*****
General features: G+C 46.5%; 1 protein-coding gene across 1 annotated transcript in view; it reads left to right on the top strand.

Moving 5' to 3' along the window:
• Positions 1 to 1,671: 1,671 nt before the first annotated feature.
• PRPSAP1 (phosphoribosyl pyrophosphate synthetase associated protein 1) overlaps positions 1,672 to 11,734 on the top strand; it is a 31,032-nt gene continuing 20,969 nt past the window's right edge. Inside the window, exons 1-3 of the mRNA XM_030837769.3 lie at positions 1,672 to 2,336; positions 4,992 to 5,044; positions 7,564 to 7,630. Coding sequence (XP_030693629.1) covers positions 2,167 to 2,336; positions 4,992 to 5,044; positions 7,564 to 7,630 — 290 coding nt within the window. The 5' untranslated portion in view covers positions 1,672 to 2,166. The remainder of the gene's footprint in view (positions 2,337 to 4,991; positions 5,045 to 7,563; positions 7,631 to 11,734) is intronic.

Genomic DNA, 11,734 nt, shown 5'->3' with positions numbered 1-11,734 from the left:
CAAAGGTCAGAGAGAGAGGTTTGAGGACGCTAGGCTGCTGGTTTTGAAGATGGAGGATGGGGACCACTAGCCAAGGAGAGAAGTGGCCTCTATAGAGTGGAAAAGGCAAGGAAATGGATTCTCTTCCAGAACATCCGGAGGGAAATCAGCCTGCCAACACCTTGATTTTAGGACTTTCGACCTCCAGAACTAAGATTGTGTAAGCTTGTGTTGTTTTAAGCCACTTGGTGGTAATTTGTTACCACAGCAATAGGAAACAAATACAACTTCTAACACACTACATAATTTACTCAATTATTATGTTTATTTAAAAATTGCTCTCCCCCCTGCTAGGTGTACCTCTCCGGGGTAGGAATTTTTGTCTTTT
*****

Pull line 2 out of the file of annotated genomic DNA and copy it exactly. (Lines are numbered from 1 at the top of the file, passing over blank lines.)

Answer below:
Moving 5' to 3' along the window: